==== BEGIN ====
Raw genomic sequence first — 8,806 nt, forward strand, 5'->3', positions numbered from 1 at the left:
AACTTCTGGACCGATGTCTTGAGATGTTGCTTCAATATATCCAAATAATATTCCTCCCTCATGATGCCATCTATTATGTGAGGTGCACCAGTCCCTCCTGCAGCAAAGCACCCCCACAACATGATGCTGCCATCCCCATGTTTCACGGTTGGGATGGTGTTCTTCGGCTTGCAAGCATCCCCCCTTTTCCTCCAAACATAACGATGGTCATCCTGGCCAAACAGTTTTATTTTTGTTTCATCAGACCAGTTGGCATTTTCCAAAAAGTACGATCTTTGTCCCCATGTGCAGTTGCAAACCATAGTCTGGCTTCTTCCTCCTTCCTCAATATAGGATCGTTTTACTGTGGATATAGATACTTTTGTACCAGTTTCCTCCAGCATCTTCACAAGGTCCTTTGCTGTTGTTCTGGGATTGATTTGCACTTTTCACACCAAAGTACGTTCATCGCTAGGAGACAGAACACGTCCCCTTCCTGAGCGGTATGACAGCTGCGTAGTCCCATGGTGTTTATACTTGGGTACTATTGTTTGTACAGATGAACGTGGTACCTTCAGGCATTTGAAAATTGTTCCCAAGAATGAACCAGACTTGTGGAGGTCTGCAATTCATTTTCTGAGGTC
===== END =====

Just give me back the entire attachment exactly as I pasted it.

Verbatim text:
Raw genomic sequence first — 8,806 nt, forward strand, 5'->3', positions numbered from 1 at the left:
AACTTCTGGACCGATGTCTTGAGATGTTGCTTCAATATATCCAAATAATATTCCTCCCTCATGATGCCATCTATTATGTGAGGTGCACCAGTCCCTCCTGCAGCAAAGCACCCCCACAACATGATGCTGCCATCCCCATGTTTCACGGTTGGGATGGTGTTCTTCGGCTTGCAAGCATCCCCCCTTTTCCTCCAAACATAACGATGGTCATCCTGGCCAAACAGTTTTATTTTTGTTTCATCAGACCAGTTGGCATTTTCCAAAAAGTACGATCTTTGTCCCCATGTGCAGTTGCAAACCATAGTCTGGCTTCTTCCTCCTTCCTCAATATAGGATCGTTTTACTGTGGATATAGATACTTTTGTACCAGTTTCCTCCAGCATCTTCACAAGGTCCTTTGCTGTTGTTCTGGGATTGATTTGCACTTTTCACACCAAAGTACGTTCATCGCTAGGAGACAGAACACGTCCCCTTCCTGAGCGGTATGACAGCTGCGTAGTCCCATGGTGTTTATACTTGGGTACTATTGTTTGTACAGATGAACGTGGTACCTTCAGGCATTTGAAAATTGTTCCCAAGAATGAACCAGACTTGTGGAGGTCTGCAATTCATTTTCTGAGGTC